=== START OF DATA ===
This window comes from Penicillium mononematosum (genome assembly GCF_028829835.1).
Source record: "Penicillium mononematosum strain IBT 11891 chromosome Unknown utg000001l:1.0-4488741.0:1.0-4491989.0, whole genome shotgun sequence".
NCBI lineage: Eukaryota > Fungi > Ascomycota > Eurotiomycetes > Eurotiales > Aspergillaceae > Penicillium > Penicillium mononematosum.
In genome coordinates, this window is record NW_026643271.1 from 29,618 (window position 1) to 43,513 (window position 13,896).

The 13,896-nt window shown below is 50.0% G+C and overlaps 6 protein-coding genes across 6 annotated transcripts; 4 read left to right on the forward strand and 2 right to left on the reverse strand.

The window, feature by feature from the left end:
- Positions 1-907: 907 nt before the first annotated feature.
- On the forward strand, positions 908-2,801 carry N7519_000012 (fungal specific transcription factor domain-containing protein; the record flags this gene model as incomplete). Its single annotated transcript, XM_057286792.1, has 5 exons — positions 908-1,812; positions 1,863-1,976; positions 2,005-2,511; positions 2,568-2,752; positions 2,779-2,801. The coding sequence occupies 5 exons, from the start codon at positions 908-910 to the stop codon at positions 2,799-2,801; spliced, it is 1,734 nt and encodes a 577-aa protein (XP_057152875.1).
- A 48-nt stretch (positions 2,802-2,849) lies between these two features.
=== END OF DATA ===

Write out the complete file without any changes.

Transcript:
This window comes from Penicillium mononematosum (genome assembly GCF_028829835.1).
Source record: "Penicillium mononematosum strain IBT 11891 chromosome Unknown utg000001l:1.0-4488741.0:1.0-4491989.0, whole genome shotgun sequence".
NCBI lineage: Eukaryota > Fungi > Ascomycota > Eurotiomycetes > Eurotiales > Aspergillaceae > Penicillium > Penicillium mononematosum.
In genome coordinates, this window is record NW_026643271.1 from 29,618 (window position 1) to 43,513 (window position 13,896).

The 13,896-nt window shown below is 50.0% G+C and overlaps 6 protein-coding genes across 6 annotated transcripts; 4 read left to right on the forward strand and 2 right to left on the reverse strand.

The window, feature by feature from the left end:
- Positions 1-907: 907 nt before the first annotated feature.
- On the forward strand, positions 908-2,801 carry N7519_000012 (fungal specific transcription factor domain-containing protein; the record flags this gene model as incomplete). Its single annotated transcript, XM_057286792.1, has 5 exons — positions 908-1,812; positions 1,863-1,976; positions 2,005-2,511; positions 2,568-2,752; positions 2,779-2,801. The coding sequence occupies 5 exons, from the start codon at positions 908-910 to the stop codon at positions 2,799-2,801; spliced, it is 1,734 nt and encodes a 577-aa protein (XP_057152875.1).
- A 48-nt stretch (positions 2,802-2,849) lies between these two features.